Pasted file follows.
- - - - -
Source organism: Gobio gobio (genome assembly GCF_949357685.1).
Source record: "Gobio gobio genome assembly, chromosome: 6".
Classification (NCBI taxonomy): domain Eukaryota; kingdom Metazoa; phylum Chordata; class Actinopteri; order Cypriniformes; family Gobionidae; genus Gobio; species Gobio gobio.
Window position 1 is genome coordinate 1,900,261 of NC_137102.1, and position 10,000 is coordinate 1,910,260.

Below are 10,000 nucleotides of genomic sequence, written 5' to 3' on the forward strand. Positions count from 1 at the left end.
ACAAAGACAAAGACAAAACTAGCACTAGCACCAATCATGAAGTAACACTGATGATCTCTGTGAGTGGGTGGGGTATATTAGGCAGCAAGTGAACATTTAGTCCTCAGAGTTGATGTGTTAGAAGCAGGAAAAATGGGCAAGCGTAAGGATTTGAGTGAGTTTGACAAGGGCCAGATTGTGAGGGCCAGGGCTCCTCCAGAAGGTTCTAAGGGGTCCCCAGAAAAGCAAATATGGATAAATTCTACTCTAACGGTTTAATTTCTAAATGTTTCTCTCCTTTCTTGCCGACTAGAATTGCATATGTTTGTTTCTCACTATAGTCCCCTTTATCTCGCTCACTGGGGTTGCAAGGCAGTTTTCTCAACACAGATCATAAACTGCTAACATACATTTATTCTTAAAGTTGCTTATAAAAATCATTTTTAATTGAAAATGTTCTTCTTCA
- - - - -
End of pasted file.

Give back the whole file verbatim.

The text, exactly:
Source organism: Gobio gobio (genome assembly GCF_949357685.1).
Source record: "Gobio gobio genome assembly, chromosome: 6".
Classification (NCBI taxonomy): domain Eukaryota; kingdom Metazoa; phylum Chordata; class Actinopteri; order Cypriniformes; family Gobionidae; genus Gobio; species Gobio gobio.
Window position 1 is genome coordinate 1,900,261 of NC_137102.1, and position 10,000 is coordinate 1,910,260.

Below are 10,000 nucleotides of genomic sequence, written 5' to 3' on the forward strand. Positions count from 1 at the left end.
ACAAAGACAAAGACAAAACTAGCACTAGCACCAATCATGAAGTAACACTGATGATCTCTGTGAGTGGGTGGGGTATATTAGGCAGCAAGTGAACATTTAGTCCTCAGAGTTGATGTGTTAGAAGCAGGAAAAATGGGCAAGCGTAAGGATTTGAGTGAGTTTGACAAGGGCCAGATTGTGAGGGCCAGGGCTCCTCCAGAAGGTTCTAAGGGGTCCCCAGAAAAGCAAATATGGATAAATTCTACTCTAACGGTTTAATTTCTAAATGTTTCTCTCCTTTCTTGCCGACTAGAATTGCATATGTTTGTTTCTCACTATAGTCCCCTTTATCTCGCTCACTGGGGTTGCAAGGCAGTTTTCTCAACACAGATCATAAACTGCTAACATACATTTATTCTTAAAGTTGCTTATAAAAATCATTTTTAATTGAAAATGTTCTTCTTCA